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Civil Service Employees Association, Inc. v. New York State Dep't of Parks

January 25, 2010

CIVIL SERVICE EMPLOYEES ASSOCIATION, INC., LOCAL 1000, AFSCME, AFL-CIO; HATTI LANGSFORD; AND KRYSTAL BULLOCK, PLAINTIFFS,
v.
NEW YORK STATE DEPARTMENT OF PARKS, RECREATION AND HISTORIC PRESERVATION, DEFENDANT.



The opinion of the court was delivered by: Gary L. Sharpe District Court Judge

MEMORANDUM-DECISION AND ORDER

I. Introduction

Plaintiffs Civil Service Employees Association, Inc., Local 1000, AFSCME, AFL-CIO (CSEA), Hatti Langsford, and Krystal Bullock commenced this action against defendant New York State Office of Parks, Recreation and Historic Preservation (OPRHP) under Title VII of the Civil Rights Act of 1964,*fn1 alleging employment-related gender discrimination and unlawful retaliation. (See Compl., Dkt. No. 1.) Pending are plaintiffs' motion for partial summary judgment, (Dkt. No. 22), and OPRHP's cross-motion for summary judgment. (Dkt. No. 27.) For the reasons that follow, the court (1) denies plaintiffs' motion for partial summary judgment and (2) grants OPRHP's motion for summary judgment insofar as CSEA is dismissed from this action but denies the remainder of the motion.

II. Background

A. Factual History

Defendant OPRHP is a New York State agency that operates Minnewaska State Park in Ulster County, New York. (See Pl. SMF ¶ 1, Dkt. No. 22:3.) Minnewaska is part of the Palisades Region of OPRHP.

(See id.) From December 1, 2005, to July 1, 2006, Michael Krish, as Minnewaska Park Manager 3, supervised Minnewaska's employees, which included directing their daily work activities and recommending disciplinary measures. (See id. at ¶ 9.)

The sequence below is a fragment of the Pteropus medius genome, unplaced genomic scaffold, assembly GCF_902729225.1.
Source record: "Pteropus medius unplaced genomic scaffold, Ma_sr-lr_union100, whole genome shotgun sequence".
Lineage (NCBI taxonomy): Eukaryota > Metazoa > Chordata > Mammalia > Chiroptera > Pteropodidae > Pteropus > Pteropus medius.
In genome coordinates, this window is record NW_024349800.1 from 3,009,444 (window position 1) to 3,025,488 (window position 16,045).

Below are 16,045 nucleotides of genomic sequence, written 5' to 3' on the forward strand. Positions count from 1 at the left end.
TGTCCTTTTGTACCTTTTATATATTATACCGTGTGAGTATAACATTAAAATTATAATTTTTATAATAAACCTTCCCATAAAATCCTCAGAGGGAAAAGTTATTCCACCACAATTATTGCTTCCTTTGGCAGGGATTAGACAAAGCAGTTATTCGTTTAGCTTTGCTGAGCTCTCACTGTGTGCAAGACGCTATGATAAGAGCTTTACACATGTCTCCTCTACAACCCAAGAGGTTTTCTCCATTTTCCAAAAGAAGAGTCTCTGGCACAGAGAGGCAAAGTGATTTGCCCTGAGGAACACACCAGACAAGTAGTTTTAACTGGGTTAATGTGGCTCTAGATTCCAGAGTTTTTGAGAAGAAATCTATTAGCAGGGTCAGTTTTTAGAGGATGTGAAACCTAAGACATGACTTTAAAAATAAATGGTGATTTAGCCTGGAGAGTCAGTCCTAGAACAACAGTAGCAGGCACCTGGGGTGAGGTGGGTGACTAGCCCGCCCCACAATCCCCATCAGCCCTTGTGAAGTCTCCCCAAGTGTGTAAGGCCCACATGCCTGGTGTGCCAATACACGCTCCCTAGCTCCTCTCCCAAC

Plaintiff Hatti Langsford began her employment for OPRHP as a long-term seasonal employee in 1994. (See Pl. SMF ¶ 5, Dkt. No. 22:3.) During her employment, Langsford worked at Minnewaska as Assistant Park and Recreation Supervisor and as an Environmental Educator, which required her to provide educational programs to the public and oversee volunteers and the Student Conservation Association. (See id. at ¶ 6.) Langsford also received training for and served as a sexual harassment prevention and diversity trainer. (Pl. Reply SMF ¶ 6, Dkt. No. 32.) Plaintiff Krystal Bullock, who also worked as a seasonal employee at Minnewaska, began her employment in 2002. (See Pl. SMF ¶ 7, Dkt. No. 22:3.) Bullock was promoted to maintenance in 2004, and then to Park Ranger in 2006. (See Def. SMF ¶ 65, Dkt. No. 27:3.)

According to Langsford, in Fall 2005, Krish reorganized the positions at Minnewaska by assigning the maintenance positions to the male workers and the gatehouse duties to the female workers. (See Def. Ex. 7, Dkt. No. 27:7.) In response, Langsford voiced her complaints directly to Krish, telling him that it "looks like [he is] trying to make an all male workforce" and "[i]t looks bad." (Def. Resp. SMF ¶ 21, Dkt. No. 27:2.) Krish reported Langsford's statements to, among others, the Palisades Regional Manager, Jayne McLaughlin. (See id. at ¶ 21; see also Pl. Reply SMF ¶¶ 10, 21, Dkt. No. 32.) McLaughlin relayed the statement to Mary Thomas, the Palisades Region Affirmative Action Officer. (See Pl. Reply SMF ¶ 21, Dkt. No. 32.) As a result, Thomas contacted Langsford and suggested that she file a formal written complaint. (See id.)

On November 18, 2005, Langsford filed an internal written complaint of discrimination with OPRHP against Krish. (See Pl. SMF ¶ 20, Dkt. No. 22:3.) In her complaint, Langsford stated that Krish had created and was continuing to promote a "hostile work environment" by engaging in "unprofessional conduct," "yelling," and making "jokes [and] inappropriate comments," which caused Langsford's co-workers to make "many complaints" to her as the sexual harassment trainer. (Pl. Ex. 17, Dkt. No. 22:4.) Langsford also stated that Krish "is not a good manager and is a mysogynist who has laid off all female employees in non-traditional roles." (Id.) As a result, an investigation took place, though Langsford contends that she did not receive any notification about whether her complaint was received or any explanation of subsequent actions taken.*fn2 (See Def. Resp. SMF ¶ 24, Dkt. No. 27:2 (citing Def. Ex. 7 at 89, Dkt. No. 27:7).)